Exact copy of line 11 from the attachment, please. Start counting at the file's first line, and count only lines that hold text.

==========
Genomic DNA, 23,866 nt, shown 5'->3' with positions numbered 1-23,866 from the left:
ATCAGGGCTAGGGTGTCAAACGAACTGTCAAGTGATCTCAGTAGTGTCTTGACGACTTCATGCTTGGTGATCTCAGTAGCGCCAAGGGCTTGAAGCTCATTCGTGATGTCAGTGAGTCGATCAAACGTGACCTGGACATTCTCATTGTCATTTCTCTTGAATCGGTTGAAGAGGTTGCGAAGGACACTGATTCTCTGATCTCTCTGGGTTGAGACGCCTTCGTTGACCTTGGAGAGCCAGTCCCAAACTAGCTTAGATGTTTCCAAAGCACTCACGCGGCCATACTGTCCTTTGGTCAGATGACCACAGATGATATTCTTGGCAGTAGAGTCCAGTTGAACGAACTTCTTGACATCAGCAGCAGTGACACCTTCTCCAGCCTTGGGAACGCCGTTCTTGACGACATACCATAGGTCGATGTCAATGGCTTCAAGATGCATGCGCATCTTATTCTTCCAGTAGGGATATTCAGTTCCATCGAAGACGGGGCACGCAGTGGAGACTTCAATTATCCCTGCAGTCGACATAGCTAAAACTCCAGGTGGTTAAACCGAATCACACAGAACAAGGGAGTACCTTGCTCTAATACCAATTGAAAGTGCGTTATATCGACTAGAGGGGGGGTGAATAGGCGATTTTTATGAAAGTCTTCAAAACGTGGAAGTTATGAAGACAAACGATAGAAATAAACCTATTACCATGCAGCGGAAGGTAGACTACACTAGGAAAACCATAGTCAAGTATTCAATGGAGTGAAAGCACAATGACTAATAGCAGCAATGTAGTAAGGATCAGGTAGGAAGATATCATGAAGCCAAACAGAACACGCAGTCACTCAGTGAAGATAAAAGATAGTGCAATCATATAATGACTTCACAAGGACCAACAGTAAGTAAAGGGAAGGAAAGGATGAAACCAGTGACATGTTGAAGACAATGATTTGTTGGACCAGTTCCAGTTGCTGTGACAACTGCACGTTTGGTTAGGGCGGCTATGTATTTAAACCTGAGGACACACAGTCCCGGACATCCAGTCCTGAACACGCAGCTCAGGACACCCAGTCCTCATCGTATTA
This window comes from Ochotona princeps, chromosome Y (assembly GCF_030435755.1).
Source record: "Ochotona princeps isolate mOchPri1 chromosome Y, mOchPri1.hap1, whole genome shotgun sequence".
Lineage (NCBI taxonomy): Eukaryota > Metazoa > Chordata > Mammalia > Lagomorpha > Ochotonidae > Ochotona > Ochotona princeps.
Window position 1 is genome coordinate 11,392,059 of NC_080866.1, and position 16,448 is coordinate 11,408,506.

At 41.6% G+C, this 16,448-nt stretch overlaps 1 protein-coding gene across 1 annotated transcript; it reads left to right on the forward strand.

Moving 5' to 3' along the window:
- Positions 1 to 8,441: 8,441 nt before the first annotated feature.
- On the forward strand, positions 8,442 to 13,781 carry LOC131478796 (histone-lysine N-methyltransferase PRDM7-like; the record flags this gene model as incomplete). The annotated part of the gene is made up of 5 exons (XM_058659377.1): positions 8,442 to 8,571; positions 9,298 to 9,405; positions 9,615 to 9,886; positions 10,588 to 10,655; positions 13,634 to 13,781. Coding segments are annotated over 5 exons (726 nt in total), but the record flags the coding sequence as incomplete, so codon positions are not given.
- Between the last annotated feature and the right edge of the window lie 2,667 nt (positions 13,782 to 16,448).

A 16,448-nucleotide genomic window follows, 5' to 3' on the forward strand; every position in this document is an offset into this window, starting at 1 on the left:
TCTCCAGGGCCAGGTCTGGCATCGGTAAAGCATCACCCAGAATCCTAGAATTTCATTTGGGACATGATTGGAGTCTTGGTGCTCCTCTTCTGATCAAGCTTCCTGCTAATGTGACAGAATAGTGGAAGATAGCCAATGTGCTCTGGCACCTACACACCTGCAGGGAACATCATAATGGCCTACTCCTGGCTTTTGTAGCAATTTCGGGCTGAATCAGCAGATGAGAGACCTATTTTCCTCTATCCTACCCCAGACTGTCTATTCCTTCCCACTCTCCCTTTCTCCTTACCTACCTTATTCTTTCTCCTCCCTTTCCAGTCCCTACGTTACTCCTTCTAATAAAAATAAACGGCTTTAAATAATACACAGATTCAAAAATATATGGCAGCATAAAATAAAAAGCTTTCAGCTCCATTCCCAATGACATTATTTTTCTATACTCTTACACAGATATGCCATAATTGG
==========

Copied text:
- Between the last annotated feature and the right edge of the window lie 2,667 nt (positions 13,782 to 16,448).